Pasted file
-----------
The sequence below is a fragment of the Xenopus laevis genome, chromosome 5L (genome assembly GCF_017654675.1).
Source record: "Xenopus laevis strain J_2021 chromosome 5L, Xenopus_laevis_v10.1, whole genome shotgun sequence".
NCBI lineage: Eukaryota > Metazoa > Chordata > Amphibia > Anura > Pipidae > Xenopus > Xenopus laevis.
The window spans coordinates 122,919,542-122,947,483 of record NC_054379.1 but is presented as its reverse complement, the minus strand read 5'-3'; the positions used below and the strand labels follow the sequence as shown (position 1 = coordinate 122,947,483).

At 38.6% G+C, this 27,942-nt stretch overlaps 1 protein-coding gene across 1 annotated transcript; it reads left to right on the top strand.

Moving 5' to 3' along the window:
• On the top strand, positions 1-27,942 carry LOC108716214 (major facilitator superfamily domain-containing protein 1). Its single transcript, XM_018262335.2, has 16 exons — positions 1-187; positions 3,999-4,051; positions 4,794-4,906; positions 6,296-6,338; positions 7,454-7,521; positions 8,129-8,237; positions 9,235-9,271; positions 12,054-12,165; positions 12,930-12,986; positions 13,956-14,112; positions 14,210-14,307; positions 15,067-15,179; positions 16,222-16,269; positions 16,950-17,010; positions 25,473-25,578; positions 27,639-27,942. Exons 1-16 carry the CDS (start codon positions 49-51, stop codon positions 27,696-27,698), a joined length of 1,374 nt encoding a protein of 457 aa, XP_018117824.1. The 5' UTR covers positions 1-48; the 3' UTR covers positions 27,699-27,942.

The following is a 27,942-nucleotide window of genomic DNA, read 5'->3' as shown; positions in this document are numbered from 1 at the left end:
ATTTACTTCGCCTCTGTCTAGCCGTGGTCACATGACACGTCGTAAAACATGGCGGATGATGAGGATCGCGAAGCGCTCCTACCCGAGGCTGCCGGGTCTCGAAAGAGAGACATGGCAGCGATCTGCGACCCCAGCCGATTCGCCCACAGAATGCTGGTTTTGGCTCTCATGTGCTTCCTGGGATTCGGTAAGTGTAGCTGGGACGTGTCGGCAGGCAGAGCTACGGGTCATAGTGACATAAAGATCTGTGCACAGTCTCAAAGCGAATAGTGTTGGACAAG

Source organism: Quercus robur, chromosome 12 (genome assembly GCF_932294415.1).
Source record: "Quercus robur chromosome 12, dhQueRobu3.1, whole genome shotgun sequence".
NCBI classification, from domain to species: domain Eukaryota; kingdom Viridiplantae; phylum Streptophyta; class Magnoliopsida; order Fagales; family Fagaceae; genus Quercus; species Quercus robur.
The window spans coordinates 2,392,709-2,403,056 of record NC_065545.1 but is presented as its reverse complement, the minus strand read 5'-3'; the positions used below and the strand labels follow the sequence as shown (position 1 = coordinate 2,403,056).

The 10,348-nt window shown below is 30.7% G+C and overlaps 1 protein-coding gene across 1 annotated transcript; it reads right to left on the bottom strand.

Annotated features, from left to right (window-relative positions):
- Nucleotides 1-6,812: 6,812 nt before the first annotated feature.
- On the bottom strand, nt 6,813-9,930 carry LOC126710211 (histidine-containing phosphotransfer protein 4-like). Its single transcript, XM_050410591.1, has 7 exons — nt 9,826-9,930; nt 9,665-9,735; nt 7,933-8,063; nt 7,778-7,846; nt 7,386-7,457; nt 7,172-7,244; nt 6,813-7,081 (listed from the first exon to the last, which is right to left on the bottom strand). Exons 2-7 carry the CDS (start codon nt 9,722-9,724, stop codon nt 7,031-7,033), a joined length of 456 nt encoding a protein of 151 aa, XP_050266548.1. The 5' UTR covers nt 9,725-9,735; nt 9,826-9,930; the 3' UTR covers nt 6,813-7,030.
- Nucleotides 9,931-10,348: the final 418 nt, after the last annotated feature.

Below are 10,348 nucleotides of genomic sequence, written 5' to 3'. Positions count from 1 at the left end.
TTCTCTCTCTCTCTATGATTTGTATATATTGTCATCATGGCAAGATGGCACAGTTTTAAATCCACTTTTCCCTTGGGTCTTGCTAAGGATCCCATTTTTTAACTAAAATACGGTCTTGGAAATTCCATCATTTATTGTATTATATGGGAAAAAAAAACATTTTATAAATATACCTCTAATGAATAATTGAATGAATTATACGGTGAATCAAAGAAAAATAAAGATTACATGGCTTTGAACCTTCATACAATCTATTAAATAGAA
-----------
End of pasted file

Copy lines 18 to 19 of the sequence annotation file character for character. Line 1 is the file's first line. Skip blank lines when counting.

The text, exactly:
- Nucleotides 9,931-10,348: the final 418 nt, after the last annotated feature.

Below are 10,348 nucleotides of genomic sequence, written 5' to 3'. Positions count from 1 at the left end.